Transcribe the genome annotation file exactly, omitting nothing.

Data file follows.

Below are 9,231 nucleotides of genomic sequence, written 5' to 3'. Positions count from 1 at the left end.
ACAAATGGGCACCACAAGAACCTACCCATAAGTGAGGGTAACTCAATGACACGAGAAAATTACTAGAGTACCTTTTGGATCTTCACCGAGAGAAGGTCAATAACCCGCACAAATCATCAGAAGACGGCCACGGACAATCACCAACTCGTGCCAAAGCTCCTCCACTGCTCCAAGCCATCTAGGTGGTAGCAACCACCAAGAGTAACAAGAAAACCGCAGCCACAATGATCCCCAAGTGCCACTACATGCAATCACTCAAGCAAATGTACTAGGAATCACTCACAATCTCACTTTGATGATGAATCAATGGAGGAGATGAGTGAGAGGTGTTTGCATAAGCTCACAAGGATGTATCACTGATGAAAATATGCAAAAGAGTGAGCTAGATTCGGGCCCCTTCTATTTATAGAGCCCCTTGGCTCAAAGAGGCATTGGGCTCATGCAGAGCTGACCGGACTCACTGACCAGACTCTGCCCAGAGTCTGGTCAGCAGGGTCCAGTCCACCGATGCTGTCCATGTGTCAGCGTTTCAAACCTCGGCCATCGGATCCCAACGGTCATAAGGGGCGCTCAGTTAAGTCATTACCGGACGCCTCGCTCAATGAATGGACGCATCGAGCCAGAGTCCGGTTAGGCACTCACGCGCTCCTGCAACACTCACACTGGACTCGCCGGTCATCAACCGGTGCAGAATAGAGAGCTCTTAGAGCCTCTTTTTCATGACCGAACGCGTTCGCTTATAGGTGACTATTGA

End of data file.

Below are 9,231 nucleotides of genomic sequence, written 5' to 3'. Positions count from 1 at the left end.
ACAAATGGGCACCACAAGAACCTACCCATAAGTGAGGGTAACTCAATGACACGAGAAAATTACTAGAGTACCTTTTGGATCTTCACCGAGAGAAGGTCAATAACCCGCACAAATCATCAGAAGACGGCCACGGACAATCACCAACTCGTGCCAAAGCTCCTCCACTGCTCCAAGCCATCTAGGTGGTAGCAACCACCAAGAGTAACAAGAAAACCGCAGCCACAATGATCCCCAAGTGCCACTACATGCAATCACTCAAGCAAATGTACTAGGAATCACTCACAATCTCACTTTGATGATGAATCAATGGAGGAGATGAGTGAGAGGTGTTTGCATAAGCTCACAAGGATGTATCACTGATGAAAATATGCAAAAGAGTGAGCTAGATTCGGGCCCCTTCTATTTATAGAGCCCCTTGGCTCAAAGAGGCATTGGGCTCATGCAGAGCTGACCGGACTCACTGACCAGACTCTGCCCAGAGTCTGGTCAGCAGGGTCCAGTCCACCGATGCTGTCCATGTGTCAGCGTTTCAAACCTCGGCCATCGGATCCCAACGGTCATAAGGGGCGCTCAGTTAAGTCATTACCGGACGCCTCGCTCAATGAATGGACGCATCGAGCCAGAGTCCGGTTAGGCACTCACGCGCTCCTGCAACACTCACACTGGACTCGCCGGTCATCAACCGGTGCAGAATAGAGAGCTCTTAGAGCCTCTTTTTCATGACCGAACGCGTTCGCTTATAGGTGACTATTGA